Australia hosts the Greenbushes lithium asset, which is operated by Talison Lithium, a subsidiary jointly owned by Tianqi Lithium (SZSE:002466) and Albemarle (NYSE:ALB). Greenbushes is the longest continuously operating mining area in Western Australia, having been in operation for over 25 years.

These production figures helped to push Australia as the top lithium producing country and it shows how hard rock lithium mines have the potential to disrupt traditional sources of lithium from older operators of lithium evaporation ponds.

Hard rock lithium deposits are not limited to select climates and regions and are going to help fill the demand as they are more evenly geographically distributed across the globe and are less dependant on a changing climate for production.





The future is sealed; batteries will rule the automotive industry as more and more countries outlaw combustion engines. Lithium (Li) is the lightest metal with the highest energy density, allowing the metal to supply the maximum charge per kilogram, which, in turn, makes it excellent for battery use.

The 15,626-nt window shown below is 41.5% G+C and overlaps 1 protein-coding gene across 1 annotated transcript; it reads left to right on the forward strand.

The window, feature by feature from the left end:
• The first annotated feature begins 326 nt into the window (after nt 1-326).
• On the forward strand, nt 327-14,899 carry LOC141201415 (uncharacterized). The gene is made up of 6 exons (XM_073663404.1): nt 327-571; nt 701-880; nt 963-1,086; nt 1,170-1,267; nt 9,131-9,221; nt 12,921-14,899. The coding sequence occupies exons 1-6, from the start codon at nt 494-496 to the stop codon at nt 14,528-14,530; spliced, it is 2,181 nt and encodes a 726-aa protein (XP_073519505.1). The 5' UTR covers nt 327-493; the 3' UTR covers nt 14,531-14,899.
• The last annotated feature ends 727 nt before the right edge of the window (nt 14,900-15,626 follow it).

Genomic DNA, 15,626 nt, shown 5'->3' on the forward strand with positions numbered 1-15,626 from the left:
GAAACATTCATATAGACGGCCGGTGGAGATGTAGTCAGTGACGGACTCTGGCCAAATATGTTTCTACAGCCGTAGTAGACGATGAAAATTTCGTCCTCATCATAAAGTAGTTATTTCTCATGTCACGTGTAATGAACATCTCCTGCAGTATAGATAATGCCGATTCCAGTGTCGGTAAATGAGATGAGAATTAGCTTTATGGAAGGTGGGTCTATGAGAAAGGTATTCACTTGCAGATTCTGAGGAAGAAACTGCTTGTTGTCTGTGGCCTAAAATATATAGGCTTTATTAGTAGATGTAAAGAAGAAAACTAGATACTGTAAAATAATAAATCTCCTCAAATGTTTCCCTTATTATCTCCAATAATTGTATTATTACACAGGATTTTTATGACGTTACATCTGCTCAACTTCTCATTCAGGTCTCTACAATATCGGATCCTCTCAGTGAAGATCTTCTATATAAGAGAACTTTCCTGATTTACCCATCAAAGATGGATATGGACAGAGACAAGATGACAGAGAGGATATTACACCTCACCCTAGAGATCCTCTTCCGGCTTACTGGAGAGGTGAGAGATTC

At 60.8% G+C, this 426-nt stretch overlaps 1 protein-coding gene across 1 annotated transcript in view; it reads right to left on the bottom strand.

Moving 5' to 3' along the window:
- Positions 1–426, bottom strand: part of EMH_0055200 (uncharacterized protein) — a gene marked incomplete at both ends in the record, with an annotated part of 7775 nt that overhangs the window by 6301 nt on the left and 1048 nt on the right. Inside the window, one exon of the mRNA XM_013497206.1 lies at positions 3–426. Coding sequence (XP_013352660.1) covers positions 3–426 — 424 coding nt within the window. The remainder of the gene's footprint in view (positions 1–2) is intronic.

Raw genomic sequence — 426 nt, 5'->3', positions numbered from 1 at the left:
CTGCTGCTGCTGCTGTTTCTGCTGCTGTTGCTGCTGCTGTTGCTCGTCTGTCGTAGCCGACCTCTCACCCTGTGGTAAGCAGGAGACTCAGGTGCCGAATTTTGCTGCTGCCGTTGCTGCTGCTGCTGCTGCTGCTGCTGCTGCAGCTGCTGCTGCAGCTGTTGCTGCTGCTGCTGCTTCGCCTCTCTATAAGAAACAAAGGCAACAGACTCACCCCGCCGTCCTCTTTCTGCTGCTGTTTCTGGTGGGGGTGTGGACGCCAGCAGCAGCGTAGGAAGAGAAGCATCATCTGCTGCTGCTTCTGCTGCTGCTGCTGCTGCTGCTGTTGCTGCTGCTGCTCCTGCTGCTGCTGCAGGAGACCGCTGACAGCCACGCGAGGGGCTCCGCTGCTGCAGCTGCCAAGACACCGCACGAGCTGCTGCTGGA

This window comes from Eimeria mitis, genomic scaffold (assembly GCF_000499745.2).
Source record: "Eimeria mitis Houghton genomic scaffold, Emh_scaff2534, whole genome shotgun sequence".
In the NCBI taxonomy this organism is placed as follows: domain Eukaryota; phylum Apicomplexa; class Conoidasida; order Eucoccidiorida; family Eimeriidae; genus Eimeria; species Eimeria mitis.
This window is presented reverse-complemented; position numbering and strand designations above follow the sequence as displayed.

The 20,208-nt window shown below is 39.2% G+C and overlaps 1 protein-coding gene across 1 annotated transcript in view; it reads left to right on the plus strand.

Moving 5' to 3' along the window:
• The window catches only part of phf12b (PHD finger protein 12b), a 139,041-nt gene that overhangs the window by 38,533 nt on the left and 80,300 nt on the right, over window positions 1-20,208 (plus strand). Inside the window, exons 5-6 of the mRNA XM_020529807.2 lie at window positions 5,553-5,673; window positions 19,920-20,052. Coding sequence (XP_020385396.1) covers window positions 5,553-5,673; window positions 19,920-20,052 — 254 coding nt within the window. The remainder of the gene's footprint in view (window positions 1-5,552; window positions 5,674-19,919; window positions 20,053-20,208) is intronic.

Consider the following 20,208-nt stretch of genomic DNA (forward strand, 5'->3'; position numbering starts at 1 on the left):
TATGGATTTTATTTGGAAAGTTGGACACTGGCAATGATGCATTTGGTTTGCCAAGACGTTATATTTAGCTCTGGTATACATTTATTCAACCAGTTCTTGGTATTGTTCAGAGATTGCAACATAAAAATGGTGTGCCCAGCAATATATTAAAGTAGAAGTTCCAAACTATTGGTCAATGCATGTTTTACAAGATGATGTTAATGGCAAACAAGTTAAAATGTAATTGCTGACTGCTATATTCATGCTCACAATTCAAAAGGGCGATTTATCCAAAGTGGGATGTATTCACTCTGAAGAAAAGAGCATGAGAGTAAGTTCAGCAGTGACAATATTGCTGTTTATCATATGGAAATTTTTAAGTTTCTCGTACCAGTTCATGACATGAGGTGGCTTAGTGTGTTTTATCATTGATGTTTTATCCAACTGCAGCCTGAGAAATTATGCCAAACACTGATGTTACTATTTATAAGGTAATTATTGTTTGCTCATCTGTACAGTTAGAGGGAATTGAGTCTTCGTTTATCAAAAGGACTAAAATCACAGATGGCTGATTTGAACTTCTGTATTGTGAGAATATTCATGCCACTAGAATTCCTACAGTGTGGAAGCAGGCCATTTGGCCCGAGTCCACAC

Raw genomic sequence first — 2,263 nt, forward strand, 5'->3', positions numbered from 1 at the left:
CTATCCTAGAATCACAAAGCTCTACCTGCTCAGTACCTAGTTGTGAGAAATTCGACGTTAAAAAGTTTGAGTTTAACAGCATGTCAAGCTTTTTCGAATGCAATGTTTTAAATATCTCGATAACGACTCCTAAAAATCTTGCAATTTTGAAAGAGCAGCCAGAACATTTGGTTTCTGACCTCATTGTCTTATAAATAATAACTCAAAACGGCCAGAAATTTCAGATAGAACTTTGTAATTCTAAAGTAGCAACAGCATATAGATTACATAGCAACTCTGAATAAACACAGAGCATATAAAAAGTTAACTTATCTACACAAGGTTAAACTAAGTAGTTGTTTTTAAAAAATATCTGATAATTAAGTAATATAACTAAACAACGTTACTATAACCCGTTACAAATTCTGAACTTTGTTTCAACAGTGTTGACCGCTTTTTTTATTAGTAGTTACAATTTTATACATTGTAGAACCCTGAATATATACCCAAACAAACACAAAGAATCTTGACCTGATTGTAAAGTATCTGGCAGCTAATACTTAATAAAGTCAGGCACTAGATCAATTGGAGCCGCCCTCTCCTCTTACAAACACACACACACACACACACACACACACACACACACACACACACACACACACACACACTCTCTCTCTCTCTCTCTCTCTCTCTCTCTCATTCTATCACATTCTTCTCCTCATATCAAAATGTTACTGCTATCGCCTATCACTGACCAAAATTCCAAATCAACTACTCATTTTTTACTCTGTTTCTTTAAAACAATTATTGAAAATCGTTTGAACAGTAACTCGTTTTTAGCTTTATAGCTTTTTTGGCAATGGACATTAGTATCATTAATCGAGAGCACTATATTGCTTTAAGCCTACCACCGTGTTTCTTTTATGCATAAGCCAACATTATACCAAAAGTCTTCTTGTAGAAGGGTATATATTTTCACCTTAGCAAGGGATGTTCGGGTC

Current global lithium production is not enough to meet future demand and with countries around the world increasingly shunning fossil fuels, demand for a secure supply of lithium will drive growth of lithium mining companies.

One company is already on its way to commercial production of lithium.      

North American Lithium (NAL) acquired and is re-starting one of the only near-term viable hard rock lithium operations globally. North American Lithium is the 100-per-cent owner of the Québec Lithium Mine in Val-d’Or, Quebec, a mine site located within reach of North America’s largest markets and export terminals.     

According to the 2016 Fraser Institute Annual Survey Mining Jurisdictions, Québec ranks as one of the top 10 mining jurisdictions in the world, with a low tax rate, low energy costs and a mining friendly government.   NAL’s mine is situated about 60 kilometres north of Val-D’Or, a city with a population of 35,000 residents that provides an abundance of skilled mining labor for the region.  The site also happens to be serviced by excellent regional and site-based infrastructure with access to natural gas, hydropower, highways, rail, and air. With security of supply a top priority for technology companies, businesses that require lithium will want to source their supply from safe and stable jurisdictions.

NAL’s lithium project is a past-producing mine with approximately $500 million already spent on the development of the property.  Previous companies completed the necessary work to advance the project to the brink of commissioning.  In addition, over $100 million has been invested by NAL shareholders over the last two years, shortening the timeline to production for a junior mining company.